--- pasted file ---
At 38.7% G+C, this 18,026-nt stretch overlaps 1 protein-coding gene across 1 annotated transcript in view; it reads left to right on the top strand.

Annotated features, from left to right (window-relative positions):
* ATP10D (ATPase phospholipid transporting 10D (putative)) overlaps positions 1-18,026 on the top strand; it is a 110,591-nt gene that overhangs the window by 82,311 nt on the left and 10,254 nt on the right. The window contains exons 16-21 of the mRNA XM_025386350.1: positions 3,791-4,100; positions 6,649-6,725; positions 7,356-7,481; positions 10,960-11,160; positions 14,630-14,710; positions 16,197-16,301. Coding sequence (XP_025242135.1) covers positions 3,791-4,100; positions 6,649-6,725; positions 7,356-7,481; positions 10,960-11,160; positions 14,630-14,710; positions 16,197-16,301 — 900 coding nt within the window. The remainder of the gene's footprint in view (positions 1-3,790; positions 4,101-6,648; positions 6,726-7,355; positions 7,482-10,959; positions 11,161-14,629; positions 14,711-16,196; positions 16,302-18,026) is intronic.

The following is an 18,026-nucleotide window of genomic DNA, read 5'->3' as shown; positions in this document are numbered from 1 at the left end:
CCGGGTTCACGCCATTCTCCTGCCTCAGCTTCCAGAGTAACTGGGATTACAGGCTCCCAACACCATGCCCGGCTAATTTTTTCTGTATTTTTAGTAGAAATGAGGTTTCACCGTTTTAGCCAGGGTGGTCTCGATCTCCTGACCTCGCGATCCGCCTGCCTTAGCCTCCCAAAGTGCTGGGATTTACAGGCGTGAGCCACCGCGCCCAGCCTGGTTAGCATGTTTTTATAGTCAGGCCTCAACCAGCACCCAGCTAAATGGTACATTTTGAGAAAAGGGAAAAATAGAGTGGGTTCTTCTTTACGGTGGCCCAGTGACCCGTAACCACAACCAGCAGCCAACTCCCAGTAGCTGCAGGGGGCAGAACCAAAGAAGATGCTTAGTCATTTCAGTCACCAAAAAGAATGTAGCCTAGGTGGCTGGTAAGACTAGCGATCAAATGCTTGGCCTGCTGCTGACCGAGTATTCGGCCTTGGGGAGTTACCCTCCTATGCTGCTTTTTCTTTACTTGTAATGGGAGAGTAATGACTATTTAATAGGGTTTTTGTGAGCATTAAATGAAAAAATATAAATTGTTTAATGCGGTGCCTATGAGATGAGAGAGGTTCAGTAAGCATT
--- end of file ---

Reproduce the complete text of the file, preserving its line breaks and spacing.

At 38.7% G+C, this 18,026-nt stretch overlaps 1 protein-coding gene across 1 annotated transcript in view; it reads left to right on the top strand.

Annotated features, from left to right (window-relative positions):
* ATP10D (ATPase phospholipid transporting 10D (putative)) overlaps positions 1-18,026 on the top strand; it is a 110,591-nt gene that overhangs the window by 82,311 nt on the left and 10,254 nt on the right. The window contains exons 16-21 of the mRNA XM_025386350.1: positions 3,791-4,100; positions 6,649-6,725; positions 7,356-7,481; positions 10,960-11,160; positions 14,630-14,710; positions 16,197-16,301. Coding sequence (XP_025242135.1) covers positions 3,791-4,100; positions 6,649-6,725; positions 7,356-7,481; positions 10,960-11,160; positions 14,630-14,710; positions 16,197-16,301 — 900 coding nt within the window. The remainder of the gene's footprint in view (positions 1-3,790; positions 4,101-6,648; positions 6,726-7,355; positions 7,482-10,959; positions 11,161-14,629; positions 14,711-16,196; positions 16,302-18,026) is intronic.

The following is an 18,026-nucleotide window of genomic DNA, read 5'->3' as shown; positions in this document are numbered from 1 at the left end:
CCGGGTTCACGCCATTCTCCTGCCTCAGCTTCCAGAGTAACTGGGATTACAGGCTCCCAACACCATGCCCGGCTAATTTTTTCTGTATTTTTAGTAGAAATGAGGTTTCACCGTTTTAGCCAGGGTGGTCTCGATCTCCTGACCTCGCGATCCGCCTGCCTTAGCCTCCCAAAGTGCTGGGATTTACAGGCGTGAGCCACCGCGCCCAGCCTGGTTAGCATGTTTTTATAGTCAGGCCTCAACCAGCACCCAGCTAAATGGTACATTTTGAGAAAAGGGAAAAATAGAGTGGGTTCTTCTTTACGGTGGCCCAGTGACCCGTAACCACAACCAGCAGCCAACTCCCAGTAGCTGCAGGGGGCAGAACCAAAGAAGATGCTTAGTCATTTCAGTCACCAAAAAGAATGTAGCCTAGGTGGCTGGTAAGACTAGCGATCAAATGCTTGGCCTGCTGCTGACCGAGTATTCGGCCTTGGGGAGTTACCCTCCTATGCTGCTTTTTCTTTACTTGTAATGGGAGAGTAATGACTATTTAATAGGGTTTTTGTGAGCATTAAATGAAAAAATATAAATTGTTTAATGCGGTGCCTATGAGATGAGAGAGGTTCAGTAAGCATT